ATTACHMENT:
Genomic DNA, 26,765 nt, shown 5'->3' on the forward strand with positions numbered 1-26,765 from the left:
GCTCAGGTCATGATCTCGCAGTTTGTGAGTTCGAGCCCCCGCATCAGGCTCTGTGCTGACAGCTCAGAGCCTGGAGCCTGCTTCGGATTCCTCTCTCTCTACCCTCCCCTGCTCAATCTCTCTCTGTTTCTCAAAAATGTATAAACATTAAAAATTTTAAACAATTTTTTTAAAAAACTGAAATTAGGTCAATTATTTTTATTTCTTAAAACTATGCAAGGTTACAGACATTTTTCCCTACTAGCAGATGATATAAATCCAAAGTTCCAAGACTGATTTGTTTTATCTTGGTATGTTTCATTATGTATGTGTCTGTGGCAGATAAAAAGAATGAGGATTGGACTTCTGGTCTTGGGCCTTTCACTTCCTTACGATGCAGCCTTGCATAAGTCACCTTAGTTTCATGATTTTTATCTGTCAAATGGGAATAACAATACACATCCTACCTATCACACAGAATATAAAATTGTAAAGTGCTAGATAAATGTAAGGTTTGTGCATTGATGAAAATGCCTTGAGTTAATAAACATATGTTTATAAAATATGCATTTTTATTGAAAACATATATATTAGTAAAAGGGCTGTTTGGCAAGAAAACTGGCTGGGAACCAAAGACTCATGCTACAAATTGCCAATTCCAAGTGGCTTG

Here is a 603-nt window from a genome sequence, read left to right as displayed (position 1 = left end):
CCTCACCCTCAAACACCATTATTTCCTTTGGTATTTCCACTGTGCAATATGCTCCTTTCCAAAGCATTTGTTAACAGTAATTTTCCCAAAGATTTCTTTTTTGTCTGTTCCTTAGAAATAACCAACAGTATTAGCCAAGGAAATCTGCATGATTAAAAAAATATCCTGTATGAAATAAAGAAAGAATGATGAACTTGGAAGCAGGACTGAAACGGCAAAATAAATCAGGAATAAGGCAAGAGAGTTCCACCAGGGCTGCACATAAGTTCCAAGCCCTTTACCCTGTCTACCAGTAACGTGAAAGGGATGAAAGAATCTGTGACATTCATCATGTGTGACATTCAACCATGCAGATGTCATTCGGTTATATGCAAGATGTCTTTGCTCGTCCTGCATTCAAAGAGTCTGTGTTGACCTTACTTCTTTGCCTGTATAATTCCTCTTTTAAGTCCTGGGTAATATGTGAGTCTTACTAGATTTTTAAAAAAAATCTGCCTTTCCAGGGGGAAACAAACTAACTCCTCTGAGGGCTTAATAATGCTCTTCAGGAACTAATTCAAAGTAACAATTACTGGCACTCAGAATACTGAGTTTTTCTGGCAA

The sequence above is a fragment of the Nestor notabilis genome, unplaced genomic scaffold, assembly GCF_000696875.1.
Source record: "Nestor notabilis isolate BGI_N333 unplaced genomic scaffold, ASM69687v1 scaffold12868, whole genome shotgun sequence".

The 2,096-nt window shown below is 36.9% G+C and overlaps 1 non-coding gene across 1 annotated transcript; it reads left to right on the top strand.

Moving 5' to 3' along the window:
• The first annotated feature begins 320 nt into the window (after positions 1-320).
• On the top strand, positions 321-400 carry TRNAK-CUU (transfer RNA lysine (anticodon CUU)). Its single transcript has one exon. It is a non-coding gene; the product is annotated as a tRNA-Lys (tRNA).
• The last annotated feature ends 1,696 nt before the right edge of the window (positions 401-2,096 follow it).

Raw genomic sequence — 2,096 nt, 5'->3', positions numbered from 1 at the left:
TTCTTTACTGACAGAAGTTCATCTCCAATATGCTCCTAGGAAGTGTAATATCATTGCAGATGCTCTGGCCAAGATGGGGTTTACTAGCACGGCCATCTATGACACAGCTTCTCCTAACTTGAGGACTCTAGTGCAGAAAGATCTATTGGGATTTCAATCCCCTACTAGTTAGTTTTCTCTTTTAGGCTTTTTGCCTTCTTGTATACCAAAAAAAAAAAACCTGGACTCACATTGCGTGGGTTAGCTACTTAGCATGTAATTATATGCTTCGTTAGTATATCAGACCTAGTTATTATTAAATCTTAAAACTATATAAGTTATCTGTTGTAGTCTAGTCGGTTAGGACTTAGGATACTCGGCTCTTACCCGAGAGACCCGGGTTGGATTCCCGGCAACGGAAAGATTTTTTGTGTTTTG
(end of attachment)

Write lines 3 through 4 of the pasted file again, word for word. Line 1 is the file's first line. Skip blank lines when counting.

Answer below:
Here is a 603-nt window from a genome sequence, read left to right as displayed (position 1 = left end):
CCTCACCCTCAAACACCATTATTTCCTTTGGTATTTCCACTGTGCAATATGCTCCTTTCCAAAGCATTTGTTAACAGTAATTTTCCCAAAGATTTCTTTTTTGTCTGTTCCTTAGAAATAACCAACAGTATTAGCCAAGGAAATCTGCATGATTAAAAAAATATCCTGTATGAAATAAAGAAAGAATGATGAACTTGGAAGCAGGACTGAAACGGCAAAATAAATCAGGAATAAGGCAAGAGAGTTCCACCAGGGCTGCACATAAGTTCCAAGCCCTTTACCCTGTCTACCAGTAACGTGAAAGGGATGAAAGAATCTGTGACATTCATCATGTGTGACATTCAACCATGCAGATGTCATTCGGTTATATGCAAGATGTCTTTGCTCGTCCTGCATTCAAAGAGTCTGTGTTGACCTTACTTCTTTGCCTGTATAATTCCTCTTTTAAGTCCTGGGTAATATGTGAGTCTTACTAGATTTTTAAAAAAAATCTGCCTTTCCAGGGGGAAACAAACTAACTCCTCTGAGGGCTTAATAATGCTCTTCAGGAACTAATTCAAAGTAACAATTACTGGCACTCAGAATACTGAGTTTTTCTGGCAA